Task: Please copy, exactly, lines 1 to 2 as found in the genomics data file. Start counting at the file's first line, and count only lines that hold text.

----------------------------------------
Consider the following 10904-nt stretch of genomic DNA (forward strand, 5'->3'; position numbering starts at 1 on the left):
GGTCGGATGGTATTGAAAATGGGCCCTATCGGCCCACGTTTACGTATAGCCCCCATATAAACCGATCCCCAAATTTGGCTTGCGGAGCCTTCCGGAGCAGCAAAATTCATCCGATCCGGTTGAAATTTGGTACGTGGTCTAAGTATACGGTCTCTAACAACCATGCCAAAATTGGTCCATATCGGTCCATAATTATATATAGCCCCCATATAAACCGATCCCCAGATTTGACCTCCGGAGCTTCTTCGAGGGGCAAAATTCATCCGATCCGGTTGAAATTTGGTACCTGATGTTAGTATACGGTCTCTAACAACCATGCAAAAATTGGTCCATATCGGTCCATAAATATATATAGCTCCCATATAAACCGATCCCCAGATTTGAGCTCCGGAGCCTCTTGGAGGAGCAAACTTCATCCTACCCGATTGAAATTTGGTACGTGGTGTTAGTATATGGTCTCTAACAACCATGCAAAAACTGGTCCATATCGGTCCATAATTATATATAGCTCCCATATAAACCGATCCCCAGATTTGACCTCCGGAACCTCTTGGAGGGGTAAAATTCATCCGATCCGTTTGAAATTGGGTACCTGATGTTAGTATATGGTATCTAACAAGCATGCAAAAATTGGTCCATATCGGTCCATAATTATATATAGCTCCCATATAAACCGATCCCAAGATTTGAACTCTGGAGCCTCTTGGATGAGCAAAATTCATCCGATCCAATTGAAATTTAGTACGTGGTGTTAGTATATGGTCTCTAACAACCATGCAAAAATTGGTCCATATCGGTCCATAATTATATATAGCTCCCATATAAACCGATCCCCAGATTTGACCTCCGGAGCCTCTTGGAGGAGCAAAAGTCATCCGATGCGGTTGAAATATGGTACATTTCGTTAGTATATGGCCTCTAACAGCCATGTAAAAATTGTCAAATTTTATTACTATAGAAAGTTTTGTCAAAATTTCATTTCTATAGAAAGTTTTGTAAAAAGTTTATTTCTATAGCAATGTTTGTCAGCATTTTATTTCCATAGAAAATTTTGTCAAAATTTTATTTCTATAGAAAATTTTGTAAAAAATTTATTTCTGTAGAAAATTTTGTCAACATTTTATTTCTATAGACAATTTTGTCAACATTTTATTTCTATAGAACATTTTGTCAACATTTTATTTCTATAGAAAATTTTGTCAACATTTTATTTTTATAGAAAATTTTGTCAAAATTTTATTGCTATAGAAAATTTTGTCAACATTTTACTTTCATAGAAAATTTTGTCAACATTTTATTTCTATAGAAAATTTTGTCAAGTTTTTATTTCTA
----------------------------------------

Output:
Consider the following 10904-nt stretch of genomic DNA (forward strand, 5'->3'; position numbering starts at 1 on the left):
GGTCGGATGGTATTGAAAATGGGCCCTATCGGCCCACGTTTACGTATAGCCCCCATATAAACCGATCCCCAAATTTGGCTTGCGGAGCCTTCCGGAGCAGCAAAATTCATCCGATCCGGTTGAAATTTGGTACGTGGTCTAAGTATACGGTCTCTAACAACCATGCCAAAATTGGTCCATATCGGTCCATAATTATATATAGCCCCCATATAAACCGATCCCCAGATTTGACCTCCGGAGCTTCTTCGAGGGGCAAAATTCATCCGATCCGGTTGAAATTTGGTACCTGATGTTAGTATACGGTCTCTAACAACCATGCAAAAATTGGTCCATATCGGTCCATAAATATATATAGCTCCCATATAAACCGATCCCCAGATTTGAGCTCCGGAGCCTCTTGGAGGAGCAAACTTCATCCTACCCGATTGAAATTTGGTACGTGGTGTTAGTATATGGTCTCTAACAACCATGCAAAAACTGGTCCATATCGGTCCATAATTATATATAGCTCCCATATAAACCGATCCCCAGATTTGACCTCCGGAACCTCTTGGAGGGGTAAAATTCATCCGATCCGTTTGAAATTGGGTACCTGATGTTAGTATATGGTATCTAACAAGCATGCAAAAATTGGTCCATATCGGTCCATAATTATATATAGCTCCCATATAAACCGATCCCAAGATTTGAACTCTGGAGCCTCTTGGATGAGCAAAATTCATCCGATCCAATTGAAATTTAGTACGTGGTGTTAGTATATGGTCTCTAACAACCATGCAAAAATTGGTCCATATCGGTCCATAATTATATATAGCTCCCATATAAACCGATCCCCAGATTTGACCTCCGGAGCCTCTTGGAGGAGCAAAAGTCATCCGATGCGGTTGAAATATGGTACATTTCGTTAGTATATGGCCTCTAACAGCCATGTAAAAATTGTCAAATTTTATTACTATAGAAAGTTTTGTCAAAATTTCATTTCTATAGAAAGTTTTGTAAAAAGTTTATTTCTATAGCAATGTTTGTCAGCATTTTATTTCCATAGAAAATTTTGTCAAAATTTTATTTCTATAGAAAATTTTGTAAAAAATTTATTTCTGTAGAAAATTTTGTCAACATTTTATTTCTATAGACAATTTTGTCAACATTTTATTTCTATAGAACATTTTGTCAACATTTTATTTCTATAGAAAATTTTGTCAACATTTTATTTTTATAGAAAATTTTGTCAAAATTTTATTGCTATAGAAAATTTTGTCAACATTTTACTTTCATAGAAAATTTTGTCAACATTTTATTTCTATAGAAAATTTTGTCAAGTTTTTATTTCTA